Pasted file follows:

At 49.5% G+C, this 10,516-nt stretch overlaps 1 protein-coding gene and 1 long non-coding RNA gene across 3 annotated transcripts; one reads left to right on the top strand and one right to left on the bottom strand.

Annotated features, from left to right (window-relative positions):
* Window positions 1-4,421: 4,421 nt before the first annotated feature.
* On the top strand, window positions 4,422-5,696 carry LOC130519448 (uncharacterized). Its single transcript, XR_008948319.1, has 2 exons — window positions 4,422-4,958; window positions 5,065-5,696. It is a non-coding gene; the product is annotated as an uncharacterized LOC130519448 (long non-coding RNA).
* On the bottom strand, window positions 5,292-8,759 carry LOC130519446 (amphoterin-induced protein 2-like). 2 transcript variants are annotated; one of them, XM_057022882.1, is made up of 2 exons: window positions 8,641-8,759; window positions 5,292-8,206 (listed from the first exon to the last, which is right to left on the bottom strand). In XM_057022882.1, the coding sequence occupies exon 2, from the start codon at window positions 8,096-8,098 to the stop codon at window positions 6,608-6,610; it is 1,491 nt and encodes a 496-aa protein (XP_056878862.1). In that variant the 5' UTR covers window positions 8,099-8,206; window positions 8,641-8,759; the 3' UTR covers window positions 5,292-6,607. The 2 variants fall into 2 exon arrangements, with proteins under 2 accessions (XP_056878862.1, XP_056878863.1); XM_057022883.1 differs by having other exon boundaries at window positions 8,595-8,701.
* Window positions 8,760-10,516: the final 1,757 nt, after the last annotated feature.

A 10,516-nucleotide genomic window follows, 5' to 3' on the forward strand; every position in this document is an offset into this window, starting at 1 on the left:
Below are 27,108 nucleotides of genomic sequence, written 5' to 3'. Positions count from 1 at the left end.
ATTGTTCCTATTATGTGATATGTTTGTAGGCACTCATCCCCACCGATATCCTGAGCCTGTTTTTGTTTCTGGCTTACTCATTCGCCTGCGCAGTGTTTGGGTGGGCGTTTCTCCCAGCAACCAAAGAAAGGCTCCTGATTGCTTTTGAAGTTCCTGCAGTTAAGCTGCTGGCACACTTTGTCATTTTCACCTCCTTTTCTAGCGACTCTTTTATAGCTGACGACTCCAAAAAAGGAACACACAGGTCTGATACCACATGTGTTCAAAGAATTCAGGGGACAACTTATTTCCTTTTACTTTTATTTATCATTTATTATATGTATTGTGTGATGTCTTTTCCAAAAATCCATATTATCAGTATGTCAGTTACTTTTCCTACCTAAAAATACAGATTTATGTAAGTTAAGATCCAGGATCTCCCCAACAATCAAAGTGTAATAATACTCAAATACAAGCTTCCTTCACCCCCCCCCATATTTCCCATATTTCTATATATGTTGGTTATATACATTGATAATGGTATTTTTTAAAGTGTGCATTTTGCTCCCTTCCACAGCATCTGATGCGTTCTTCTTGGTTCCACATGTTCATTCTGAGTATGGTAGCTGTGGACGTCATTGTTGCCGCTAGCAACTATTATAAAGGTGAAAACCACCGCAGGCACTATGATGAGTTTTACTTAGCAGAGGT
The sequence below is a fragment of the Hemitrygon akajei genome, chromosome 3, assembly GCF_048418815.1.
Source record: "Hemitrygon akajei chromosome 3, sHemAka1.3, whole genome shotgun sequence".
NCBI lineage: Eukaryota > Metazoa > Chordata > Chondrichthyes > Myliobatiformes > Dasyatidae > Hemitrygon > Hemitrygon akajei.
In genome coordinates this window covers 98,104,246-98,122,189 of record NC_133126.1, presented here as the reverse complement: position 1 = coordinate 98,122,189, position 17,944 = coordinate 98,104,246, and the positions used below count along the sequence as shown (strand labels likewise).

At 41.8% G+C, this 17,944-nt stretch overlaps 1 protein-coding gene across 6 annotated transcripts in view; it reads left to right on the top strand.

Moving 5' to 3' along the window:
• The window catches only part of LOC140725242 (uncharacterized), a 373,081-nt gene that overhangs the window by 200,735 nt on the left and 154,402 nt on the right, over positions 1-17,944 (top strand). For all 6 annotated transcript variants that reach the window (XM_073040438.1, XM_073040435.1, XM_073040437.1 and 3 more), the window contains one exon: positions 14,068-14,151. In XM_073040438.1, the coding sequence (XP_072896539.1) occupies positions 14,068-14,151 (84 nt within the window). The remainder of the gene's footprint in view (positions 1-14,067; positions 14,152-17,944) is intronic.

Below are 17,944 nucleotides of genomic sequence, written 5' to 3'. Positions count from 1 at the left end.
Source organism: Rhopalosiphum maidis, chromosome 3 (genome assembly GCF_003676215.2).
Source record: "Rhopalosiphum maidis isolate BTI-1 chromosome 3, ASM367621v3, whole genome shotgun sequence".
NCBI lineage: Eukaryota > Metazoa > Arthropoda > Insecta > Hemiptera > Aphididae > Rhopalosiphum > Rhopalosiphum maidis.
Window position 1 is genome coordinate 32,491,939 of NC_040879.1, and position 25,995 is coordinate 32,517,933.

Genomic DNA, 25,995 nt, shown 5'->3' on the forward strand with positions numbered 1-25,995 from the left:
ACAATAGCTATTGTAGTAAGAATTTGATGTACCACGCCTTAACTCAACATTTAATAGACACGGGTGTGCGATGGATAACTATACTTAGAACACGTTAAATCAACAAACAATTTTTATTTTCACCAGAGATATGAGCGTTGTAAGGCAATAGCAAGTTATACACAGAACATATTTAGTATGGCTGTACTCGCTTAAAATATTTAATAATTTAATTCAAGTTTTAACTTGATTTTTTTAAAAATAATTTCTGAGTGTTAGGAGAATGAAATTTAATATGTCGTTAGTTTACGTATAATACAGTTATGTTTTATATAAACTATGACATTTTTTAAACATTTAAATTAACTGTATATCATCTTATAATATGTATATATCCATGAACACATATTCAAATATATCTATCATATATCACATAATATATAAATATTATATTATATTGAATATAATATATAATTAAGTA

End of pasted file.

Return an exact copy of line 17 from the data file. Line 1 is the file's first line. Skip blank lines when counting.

Below are 17,944 nucleotides of genomic sequence, written 5' to 3'. Positions count from 1 at the left end.